China's 17.8GW PV target suggests 'no limits' for development in 2015

The Chinese government's 17.8GW solar installation target paves the way for explosive development in the year ahead, according to a leading industry analyst.

This week, the National Energy Administration (NEA) announced that it would raise its 2015 target from an initial level of 15GW.

"I think over 15GW will certainly be no problem — it’s all about how much more can be installed," Beijing-based IHS analyst Ray Lian tells Recharge, adding that the Chinese PV industry has the manufacturing muscle to make the 17.8GW target a reality.

"(Production) capacity is not a problem. The only issue (in terms of hitting the NEA target) would be obstacles such as financing, grid connection and land or rooftop resources."

The NEA has yet to define how much of the revised target will be reserved for distributed-generation projects, which have been a key government priority since last year.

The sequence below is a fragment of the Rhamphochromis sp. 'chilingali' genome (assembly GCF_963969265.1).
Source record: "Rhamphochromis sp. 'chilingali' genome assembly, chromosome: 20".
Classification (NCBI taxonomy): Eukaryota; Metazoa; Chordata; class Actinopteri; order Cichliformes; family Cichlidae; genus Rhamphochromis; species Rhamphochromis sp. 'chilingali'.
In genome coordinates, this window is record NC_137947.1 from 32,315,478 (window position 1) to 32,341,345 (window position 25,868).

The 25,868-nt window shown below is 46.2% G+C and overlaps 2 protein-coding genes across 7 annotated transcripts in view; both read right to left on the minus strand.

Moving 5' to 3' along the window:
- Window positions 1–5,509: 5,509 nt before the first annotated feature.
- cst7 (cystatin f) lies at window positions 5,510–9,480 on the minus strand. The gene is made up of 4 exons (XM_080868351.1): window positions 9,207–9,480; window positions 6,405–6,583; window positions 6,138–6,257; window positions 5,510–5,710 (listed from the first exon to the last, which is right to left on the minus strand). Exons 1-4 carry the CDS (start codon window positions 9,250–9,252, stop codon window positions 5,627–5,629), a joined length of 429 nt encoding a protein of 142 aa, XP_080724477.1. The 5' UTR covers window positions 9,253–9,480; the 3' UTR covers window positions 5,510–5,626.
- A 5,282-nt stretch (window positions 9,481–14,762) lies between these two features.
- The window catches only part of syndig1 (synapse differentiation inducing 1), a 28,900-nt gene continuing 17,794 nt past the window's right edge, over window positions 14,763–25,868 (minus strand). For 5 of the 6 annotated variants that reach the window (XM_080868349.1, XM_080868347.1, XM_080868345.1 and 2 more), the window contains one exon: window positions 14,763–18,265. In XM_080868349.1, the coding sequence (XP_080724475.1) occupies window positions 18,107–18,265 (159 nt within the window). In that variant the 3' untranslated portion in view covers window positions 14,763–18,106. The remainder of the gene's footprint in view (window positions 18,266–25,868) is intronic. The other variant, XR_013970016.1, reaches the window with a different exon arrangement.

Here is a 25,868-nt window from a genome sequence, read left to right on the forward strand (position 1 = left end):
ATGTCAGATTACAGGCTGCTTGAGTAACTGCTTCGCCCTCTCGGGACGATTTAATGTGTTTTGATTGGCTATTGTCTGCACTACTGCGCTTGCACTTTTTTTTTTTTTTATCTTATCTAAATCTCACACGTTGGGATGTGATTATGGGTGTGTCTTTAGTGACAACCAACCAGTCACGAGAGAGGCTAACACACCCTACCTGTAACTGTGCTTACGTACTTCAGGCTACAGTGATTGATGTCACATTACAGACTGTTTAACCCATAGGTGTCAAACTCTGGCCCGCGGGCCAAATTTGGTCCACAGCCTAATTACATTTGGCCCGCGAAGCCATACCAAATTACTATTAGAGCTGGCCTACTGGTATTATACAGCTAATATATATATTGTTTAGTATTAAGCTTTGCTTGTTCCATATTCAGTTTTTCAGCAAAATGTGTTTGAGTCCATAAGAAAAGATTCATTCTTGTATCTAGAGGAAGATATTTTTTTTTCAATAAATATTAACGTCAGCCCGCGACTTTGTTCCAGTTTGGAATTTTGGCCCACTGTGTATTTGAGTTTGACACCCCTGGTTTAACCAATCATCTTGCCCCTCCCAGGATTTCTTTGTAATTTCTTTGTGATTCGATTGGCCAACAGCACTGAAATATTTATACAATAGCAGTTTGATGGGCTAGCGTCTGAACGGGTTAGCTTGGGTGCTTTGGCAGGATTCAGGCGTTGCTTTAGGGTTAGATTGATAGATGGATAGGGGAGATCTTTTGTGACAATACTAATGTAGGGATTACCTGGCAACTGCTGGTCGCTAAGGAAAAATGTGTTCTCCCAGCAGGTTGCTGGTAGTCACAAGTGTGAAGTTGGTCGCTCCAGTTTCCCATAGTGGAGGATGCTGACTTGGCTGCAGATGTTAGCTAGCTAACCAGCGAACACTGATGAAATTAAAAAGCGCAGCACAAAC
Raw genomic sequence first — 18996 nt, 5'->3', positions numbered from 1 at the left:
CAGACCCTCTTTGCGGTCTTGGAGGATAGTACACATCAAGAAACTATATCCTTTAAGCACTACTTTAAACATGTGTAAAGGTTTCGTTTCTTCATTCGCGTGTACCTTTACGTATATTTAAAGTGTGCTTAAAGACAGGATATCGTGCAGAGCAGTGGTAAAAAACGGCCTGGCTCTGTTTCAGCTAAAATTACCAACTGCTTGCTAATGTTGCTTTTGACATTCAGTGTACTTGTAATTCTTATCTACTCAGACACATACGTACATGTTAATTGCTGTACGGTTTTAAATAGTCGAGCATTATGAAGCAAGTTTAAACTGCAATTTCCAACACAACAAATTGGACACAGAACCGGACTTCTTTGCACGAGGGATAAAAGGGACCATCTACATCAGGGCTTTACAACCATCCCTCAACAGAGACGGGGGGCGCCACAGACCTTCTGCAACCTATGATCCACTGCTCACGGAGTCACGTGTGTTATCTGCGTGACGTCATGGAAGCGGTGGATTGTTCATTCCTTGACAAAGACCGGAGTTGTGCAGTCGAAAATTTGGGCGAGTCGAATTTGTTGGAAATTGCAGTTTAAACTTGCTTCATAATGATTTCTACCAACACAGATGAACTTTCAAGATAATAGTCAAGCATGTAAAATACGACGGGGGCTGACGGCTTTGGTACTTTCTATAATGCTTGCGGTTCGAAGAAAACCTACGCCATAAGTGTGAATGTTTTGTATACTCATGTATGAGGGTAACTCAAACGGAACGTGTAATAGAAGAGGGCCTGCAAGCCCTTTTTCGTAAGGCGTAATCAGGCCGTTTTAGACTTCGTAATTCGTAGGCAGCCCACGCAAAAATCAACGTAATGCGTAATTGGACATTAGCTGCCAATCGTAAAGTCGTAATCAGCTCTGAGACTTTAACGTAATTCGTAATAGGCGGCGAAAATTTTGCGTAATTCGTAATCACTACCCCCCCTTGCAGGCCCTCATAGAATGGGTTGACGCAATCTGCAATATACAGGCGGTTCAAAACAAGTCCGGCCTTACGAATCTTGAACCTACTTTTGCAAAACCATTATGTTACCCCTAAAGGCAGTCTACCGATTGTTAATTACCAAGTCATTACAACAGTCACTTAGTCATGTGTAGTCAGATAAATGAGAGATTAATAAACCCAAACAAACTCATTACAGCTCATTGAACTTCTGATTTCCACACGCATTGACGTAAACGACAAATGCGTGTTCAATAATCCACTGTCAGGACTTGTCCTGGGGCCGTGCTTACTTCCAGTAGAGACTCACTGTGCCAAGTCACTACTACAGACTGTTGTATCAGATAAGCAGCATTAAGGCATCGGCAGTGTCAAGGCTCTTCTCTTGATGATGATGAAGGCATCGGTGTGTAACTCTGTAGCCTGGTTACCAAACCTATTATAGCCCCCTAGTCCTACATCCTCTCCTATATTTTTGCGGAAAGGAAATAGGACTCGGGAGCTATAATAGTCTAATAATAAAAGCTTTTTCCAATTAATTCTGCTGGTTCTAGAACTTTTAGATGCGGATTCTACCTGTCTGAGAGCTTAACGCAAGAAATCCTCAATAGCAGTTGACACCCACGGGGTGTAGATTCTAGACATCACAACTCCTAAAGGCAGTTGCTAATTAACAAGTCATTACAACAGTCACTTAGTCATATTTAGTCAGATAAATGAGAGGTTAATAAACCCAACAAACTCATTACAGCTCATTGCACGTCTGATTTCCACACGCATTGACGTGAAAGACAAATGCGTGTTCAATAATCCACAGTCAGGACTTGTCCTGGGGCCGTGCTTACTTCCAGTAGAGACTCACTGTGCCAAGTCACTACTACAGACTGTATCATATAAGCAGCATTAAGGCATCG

But Lian argues that the absence of a distributed-generation quota within the installation target is a positive signal from the government.

"It’s better off with no target at all. If you can install more, just go ahead and install more," he says. "Overall, this plan actually means there are almost no limits for 2015."

China connected roughly 10.5GW of PV to the grid in 2014, led by the northern province of Hebei and Jiangsu on the east coast.

Distributed-generation projects accounted for just 19% of the year’s new installations, compared with 23.38GW of utility-scale capacity.

The NEA initially set a 13GW quota for new solar installations in 2014.